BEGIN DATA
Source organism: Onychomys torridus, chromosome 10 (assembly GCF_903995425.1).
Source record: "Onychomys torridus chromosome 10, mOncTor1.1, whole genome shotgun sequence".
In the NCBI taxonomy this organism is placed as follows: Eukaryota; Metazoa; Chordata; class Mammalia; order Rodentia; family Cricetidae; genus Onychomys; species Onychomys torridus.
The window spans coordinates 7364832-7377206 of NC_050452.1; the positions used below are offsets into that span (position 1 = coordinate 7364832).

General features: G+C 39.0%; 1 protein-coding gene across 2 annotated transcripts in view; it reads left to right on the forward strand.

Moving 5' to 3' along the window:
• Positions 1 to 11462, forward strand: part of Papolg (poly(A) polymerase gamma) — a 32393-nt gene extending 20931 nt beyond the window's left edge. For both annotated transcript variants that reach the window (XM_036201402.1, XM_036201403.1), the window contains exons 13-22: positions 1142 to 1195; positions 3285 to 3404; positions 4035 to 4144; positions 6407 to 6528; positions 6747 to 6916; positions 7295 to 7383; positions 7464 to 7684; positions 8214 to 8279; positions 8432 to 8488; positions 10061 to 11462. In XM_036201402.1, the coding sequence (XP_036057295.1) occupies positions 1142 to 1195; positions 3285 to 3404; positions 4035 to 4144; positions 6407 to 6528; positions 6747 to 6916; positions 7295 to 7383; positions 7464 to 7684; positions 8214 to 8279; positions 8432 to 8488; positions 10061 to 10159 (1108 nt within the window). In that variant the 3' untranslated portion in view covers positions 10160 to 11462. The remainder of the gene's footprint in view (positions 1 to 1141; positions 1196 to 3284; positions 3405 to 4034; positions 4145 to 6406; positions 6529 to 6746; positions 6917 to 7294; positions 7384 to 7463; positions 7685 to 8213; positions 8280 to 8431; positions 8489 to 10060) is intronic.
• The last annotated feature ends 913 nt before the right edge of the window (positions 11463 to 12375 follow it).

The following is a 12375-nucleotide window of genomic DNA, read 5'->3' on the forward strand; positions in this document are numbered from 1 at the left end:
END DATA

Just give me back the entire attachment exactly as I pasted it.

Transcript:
Source organism: Onychomys torridus, chromosome 10 (assembly GCF_903995425.1).
Source record: "Onychomys torridus chromosome 10, mOncTor1.1, whole genome shotgun sequence".
In the NCBI taxonomy this organism is placed as follows: Eukaryota; Metazoa; Chordata; class Mammalia; order Rodentia; family Cricetidae; genus Onychomys; species Onychomys torridus.
The window spans coordinates 7364832-7377206 of NC_050452.1; the positions used below are offsets into that span (position 1 = coordinate 7364832).

General features: G+C 39.0%; 1 protein-coding gene across 2 annotated transcripts in view; it reads left to right on the forward strand.

Moving 5' to 3' along the window:
• Positions 1 to 11462, forward strand: part of Papolg (poly(A) polymerase gamma) — a 32393-nt gene extending 20931 nt beyond the window's left edge. For both annotated transcript variants that reach the window (XM_036201402.1, XM_036201403.1), the window contains exons 13-22: positions 1142 to 1195; positions 3285 to 3404; positions 4035 to 4144; positions 6407 to 6528; positions 6747 to 6916; positions 7295 to 7383; positions 7464 to 7684; positions 8214 to 8279; positions 8432 to 8488; positions 10061 to 11462. In XM_036201402.1, the coding sequence (XP_036057295.1) occupies positions 1142 to 1195; positions 3285 to 3404; positions 4035 to 4144; positions 6407 to 6528; positions 6747 to 6916; positions 7295 to 7383; positions 7464 to 7684; positions 8214 to 8279; positions 8432 to 8488; positions 10061 to 10159 (1108 nt within the window). In that variant the 3' untranslated portion in view covers positions 10160 to 11462. The remainder of the gene's footprint in view (positions 1 to 1141; positions 1196 to 3284; positions 3405 to 4034; positions 4145 to 6406; positions 6529 to 6746; positions 6917 to 7294; positions 7384 to 7463; positions 7685 to 8213; positions 8280 to 8431; positions 8489 to 10060) is intronic.
• The last annotated feature ends 913 nt before the right edge of the window (positions 11463 to 12375 follow it).

The following is a 12375-nucleotide window of genomic DNA, read 5'->3' on the forward strand; positions in this document are numbered from 1 at the left end: